Southeast Asian Chinese Celebrate Year of the Rat

BenarNews staff


Southeast Asians along with millions across the globe are reviving lion dances and other traditions in the hope of striking good luck as they celebrate the Year of the Rat, the Chinese New Year that starts on Saturday.

China refers to the lunar event as a Spring Festival. The celebration, which runs through Feb. 8, marks the beginning of a new year on the traditional Chinese calendar.

In Thailand, some participants are donning masks as a precaution in light of the outbreak of a new coronavirus. On Friday, the Thai government confirmed that a fifth person had contracted the virus – a woman from Wuhan, the Chinese city where the disease is believed to have originated.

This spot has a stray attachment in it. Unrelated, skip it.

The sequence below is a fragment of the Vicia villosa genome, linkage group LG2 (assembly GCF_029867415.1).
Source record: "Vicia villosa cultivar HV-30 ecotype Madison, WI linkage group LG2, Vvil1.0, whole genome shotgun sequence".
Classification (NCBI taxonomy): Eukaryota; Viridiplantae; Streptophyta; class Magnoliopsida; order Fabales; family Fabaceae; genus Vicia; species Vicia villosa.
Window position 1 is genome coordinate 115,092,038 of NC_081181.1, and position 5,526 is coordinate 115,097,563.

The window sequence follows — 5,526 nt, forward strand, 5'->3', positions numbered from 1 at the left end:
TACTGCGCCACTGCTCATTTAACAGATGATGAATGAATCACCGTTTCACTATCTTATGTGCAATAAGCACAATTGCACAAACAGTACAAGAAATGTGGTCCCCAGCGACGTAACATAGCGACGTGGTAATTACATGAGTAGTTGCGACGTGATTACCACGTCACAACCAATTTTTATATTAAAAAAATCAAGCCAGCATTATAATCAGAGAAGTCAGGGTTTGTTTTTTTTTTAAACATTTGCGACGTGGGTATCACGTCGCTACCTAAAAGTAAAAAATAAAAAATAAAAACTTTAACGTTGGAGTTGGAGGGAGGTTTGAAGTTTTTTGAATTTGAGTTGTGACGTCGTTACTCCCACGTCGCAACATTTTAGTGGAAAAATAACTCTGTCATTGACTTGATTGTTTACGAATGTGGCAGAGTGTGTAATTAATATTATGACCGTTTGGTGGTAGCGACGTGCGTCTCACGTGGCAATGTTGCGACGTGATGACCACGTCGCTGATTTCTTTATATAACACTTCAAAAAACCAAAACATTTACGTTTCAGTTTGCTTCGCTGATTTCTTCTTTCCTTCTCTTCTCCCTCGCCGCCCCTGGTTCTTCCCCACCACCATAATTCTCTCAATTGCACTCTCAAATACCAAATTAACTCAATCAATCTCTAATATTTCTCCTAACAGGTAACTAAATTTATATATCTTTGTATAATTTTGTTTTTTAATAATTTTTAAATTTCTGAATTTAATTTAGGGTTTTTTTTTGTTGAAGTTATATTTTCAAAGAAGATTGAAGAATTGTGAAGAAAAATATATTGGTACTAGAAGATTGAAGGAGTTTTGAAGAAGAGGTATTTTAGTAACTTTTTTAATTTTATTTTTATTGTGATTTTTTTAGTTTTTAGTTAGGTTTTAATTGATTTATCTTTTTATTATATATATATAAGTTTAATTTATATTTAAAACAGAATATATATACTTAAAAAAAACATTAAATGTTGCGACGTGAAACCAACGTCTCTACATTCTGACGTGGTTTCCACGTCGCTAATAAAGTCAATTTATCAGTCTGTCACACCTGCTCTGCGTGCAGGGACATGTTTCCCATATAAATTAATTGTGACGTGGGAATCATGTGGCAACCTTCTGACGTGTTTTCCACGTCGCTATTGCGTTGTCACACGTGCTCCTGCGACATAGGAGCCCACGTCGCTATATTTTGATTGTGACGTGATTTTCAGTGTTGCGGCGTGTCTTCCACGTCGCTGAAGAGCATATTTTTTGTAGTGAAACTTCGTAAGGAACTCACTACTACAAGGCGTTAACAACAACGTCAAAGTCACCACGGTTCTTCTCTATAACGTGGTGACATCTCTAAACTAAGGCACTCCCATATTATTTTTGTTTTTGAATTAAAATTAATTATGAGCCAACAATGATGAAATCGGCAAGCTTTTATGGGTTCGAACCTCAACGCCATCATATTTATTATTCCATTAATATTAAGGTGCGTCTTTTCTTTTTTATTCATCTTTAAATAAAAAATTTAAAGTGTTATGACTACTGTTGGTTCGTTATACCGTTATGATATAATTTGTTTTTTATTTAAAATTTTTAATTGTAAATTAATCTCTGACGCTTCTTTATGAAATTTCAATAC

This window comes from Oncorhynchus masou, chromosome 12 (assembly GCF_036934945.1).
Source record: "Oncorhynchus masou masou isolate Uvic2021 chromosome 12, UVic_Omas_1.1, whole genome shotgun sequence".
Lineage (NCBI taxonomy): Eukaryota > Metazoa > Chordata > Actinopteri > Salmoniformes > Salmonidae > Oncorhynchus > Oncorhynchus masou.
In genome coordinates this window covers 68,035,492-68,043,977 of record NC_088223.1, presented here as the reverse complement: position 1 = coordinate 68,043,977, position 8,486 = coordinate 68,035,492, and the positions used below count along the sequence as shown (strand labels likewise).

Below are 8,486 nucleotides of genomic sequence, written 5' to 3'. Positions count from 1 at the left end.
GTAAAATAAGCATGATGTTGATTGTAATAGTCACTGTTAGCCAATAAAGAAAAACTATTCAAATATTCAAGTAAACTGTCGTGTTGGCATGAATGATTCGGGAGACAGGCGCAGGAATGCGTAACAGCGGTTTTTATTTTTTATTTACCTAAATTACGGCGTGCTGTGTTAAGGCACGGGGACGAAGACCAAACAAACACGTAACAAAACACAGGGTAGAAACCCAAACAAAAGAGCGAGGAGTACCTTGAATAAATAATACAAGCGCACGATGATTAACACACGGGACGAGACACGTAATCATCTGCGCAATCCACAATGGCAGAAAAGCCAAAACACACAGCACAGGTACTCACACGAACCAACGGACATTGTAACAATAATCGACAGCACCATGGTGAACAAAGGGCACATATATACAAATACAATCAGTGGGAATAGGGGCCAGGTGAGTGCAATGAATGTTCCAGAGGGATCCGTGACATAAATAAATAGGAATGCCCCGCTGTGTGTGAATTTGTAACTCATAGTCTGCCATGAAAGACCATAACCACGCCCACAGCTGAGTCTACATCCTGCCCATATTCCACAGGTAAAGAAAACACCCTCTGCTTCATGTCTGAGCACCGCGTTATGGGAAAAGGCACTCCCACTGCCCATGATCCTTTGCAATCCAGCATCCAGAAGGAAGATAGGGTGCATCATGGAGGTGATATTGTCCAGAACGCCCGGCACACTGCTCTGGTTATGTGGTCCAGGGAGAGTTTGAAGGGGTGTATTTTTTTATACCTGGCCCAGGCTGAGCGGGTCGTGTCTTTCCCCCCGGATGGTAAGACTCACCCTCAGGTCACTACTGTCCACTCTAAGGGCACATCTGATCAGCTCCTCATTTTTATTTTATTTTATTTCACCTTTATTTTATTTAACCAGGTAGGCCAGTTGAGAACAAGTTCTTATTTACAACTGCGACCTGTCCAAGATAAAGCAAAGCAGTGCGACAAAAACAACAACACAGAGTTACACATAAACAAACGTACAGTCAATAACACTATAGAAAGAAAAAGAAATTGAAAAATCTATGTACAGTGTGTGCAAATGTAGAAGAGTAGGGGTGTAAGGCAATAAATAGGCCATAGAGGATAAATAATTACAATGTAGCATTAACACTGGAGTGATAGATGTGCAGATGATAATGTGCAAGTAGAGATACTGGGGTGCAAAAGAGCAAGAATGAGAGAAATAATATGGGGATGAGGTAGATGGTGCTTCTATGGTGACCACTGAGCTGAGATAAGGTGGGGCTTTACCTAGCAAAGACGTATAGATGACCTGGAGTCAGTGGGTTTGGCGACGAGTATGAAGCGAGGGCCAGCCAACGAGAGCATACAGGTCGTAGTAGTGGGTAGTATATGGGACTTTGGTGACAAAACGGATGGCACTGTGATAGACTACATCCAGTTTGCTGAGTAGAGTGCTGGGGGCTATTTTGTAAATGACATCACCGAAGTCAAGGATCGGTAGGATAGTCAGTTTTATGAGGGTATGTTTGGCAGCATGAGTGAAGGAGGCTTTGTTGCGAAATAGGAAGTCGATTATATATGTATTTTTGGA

The new year is the biggest holiday for Chinese communities. Associated with myths and customs, it is a time to honor deities, as well as ancestors.

Red symbolizes good fortune in Chinese tradition, and in Southeast Asia red packets that almost always contain money are distributed during family reunion dinners. Custom dictates that the amount should be of even numbers, with the number 8 considered lucky.

A Thai business owner expressed concern that this year’s celebration could be smaller than in previous years. Shitisan Kiatkangwanklai said the downturn could be caused by the nation’s economic situation.

“I went shopping to prepare for the day and there were not as many people out,” he told BenarNews. “That might be because of the bad economy and items are very expensive.”

Nontarat Phaicharoen in Bangkok, Afriadi Hikmal in Jakarta, S. Mahfuz in Subang, Malaysia, Jojo Rinoza in Manila and Luis Liwanag in Hanoi contributed to this report.

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